Memos from the Middle

Smack-Dab in the Middle of Living

Taking the Loss and Finding Joy

Over a year ago, while a friend and I sat in a little Mexican restaurant sipping margaritas and binging on chips and guacamole, I shared with her that I felt like God was preparing me for some transition. I explained that I didn’t know where God was leading me or what He was leading me to, but I strongly felt that it was going to happen in the near future. I told her that it was always like this with me: God allows me to feel the imminence of change. What I didn’t realize, though, was how different this change was going to be. I should have suspected something was different because the feeling of transition came on so strongly and seemingly out of nowhere. I couldn’t shake it, and it began to consume me.

All these months later, I realize the profundity of that conversation. This has been the absolute worst year of my leadership career. The successes I’m used to realizing have eluded me. I have lost faith and trust in people I’ve relied on, and others have lost faith and trust in me. I’ve dropped the ball on priorities, and I’ve let myself and my team down. I have been terribly unsatisfied, unhappy, and unfulfilled. But I am so grateful for it all!

I’ve spent a year in a state of melancholy I’ve never before experienced. I’ve had to confront my own fallibility, egotism, and perfectionism. I have failed at more things I started and neglected to follow through on things I know matter and should be valued. At one point, I strongly considered seeking therapy because the depression I started to feel began to manifest itself in ways that felt totally unlike me: complaining, blaming others, quick to anger, extended sadness, disinterest, etc. Moreover, the things that outsiders have considered successes, I’ve begun to see as less than rosy.

So how is it possible that I can be grateful? Well, it’s because I realized, quite recently, that this is exactly what I asked God to do in my life. Now, in truth, I never asked to fail at work. I never asked to experience turmoil and strife in a profession that I am so passionate about, but what I did ask for was a stronger faith in God. Little by little, for a year, God has allowed the stuff I’ve trusted in to fall apart. He’s allowed me to experience hurts and frustrations and revelations that have rocked me to my core. He’s allowed me to see the impermanence of everything I’ve valued. It’s impossible, I’m learning, to strengthen my faith in God if I continue to put my trust in everything but God. In answering this prayer, He’s revealing my idolatry. The plans I’ve been lauded for making and implementing and monitoring, for instance, He’s reduced to meaningless pieces of paper. It’s like He’s Celie from The Color Purple and I’m Mister:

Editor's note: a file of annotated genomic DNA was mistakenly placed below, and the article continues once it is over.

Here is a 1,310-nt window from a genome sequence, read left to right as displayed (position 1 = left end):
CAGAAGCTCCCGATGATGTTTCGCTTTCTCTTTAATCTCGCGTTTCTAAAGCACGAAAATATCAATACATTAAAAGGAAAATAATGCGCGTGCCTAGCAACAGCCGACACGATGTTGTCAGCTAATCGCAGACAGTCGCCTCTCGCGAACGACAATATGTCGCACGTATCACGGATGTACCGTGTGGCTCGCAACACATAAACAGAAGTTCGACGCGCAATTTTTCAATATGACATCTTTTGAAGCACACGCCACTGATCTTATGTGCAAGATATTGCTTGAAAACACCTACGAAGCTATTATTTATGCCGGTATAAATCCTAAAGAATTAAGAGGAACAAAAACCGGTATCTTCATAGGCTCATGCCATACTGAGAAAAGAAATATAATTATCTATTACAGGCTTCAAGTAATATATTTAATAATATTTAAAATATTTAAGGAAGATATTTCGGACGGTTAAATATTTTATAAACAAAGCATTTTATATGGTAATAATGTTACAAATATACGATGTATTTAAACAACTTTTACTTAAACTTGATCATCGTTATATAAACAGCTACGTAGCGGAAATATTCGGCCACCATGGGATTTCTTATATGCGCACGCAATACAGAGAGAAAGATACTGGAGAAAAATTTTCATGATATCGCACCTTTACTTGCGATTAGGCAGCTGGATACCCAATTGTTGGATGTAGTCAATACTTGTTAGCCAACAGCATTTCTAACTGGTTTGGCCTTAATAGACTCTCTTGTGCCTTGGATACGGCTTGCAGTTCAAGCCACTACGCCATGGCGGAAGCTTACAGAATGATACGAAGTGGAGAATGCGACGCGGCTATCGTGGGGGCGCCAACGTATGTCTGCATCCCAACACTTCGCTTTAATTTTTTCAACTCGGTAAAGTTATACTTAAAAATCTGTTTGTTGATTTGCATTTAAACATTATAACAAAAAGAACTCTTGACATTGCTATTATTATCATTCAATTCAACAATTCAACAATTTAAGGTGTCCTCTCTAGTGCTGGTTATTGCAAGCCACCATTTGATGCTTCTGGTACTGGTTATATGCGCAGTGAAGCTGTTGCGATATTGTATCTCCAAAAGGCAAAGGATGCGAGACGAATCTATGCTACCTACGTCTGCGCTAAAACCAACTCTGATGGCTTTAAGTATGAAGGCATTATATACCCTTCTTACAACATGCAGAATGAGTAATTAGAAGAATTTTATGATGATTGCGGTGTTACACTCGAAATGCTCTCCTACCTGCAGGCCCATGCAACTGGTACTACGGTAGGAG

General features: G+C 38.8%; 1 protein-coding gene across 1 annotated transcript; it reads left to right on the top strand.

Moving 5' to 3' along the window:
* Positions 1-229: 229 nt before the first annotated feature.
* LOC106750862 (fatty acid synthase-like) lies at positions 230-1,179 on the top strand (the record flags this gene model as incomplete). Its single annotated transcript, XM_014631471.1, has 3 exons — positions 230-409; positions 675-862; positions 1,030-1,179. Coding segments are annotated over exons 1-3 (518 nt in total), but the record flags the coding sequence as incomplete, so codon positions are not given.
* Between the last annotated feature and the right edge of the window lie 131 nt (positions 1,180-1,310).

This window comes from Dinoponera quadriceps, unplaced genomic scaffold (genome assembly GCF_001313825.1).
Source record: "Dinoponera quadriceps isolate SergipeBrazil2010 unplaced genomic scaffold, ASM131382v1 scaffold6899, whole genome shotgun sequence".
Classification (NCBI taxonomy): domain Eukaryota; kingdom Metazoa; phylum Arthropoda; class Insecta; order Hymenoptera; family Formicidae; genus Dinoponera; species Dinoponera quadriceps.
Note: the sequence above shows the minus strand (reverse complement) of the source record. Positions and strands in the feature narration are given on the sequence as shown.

CelieJokes about movie curses aside, I really do believe that this year has been one about faith building. I’ve always thought of transition for me as moving on to something bigger and better with regard to career, but as my journey in Christ is growing, I’m learning that if I’m not toiling for His glory, it doesn’t really matter. If I’m not putting my trust in Him, it doesn’t really matter. If I can’t see Him, it doesn’t really matter.

You know, sometimes we pray prayers out of routine. It’s why we can shout “Amen” in a prayer circle before a preacher finishes the sentence. We are used to hearing it the same way every time, but when we open our hearts to God and open our Bible to His Word, those same lines stir us in ways they never did. All of a sudden, “Lord, let me decrease that You may increase” becomes both literally and figuratively manifested in our daily interactions. For me, I think I needed the physical crumbling to really see Him. God has taken up residence in my heart so that I can feel the weight of His love and sacrifice and blessing. He has stirred my nest, and I can no longer rest easy in what I’ve become used to in life. Real joy can only be found through Him. And I need to put Him first in all I do.

So in the most courageous way possible, I admit that I’ve failed. Yes, my data may suffer at school. Yes, I need to rebuild a viable team. Yes, I have to put a lot of work into bettering our service to our school community. But when I thought I was doing well at that, I was really losing. And now that I’m tuned in to Him, I will ultimately succeed. It may not be success by human standards, but thank God I’m learning to value His standards more!

 

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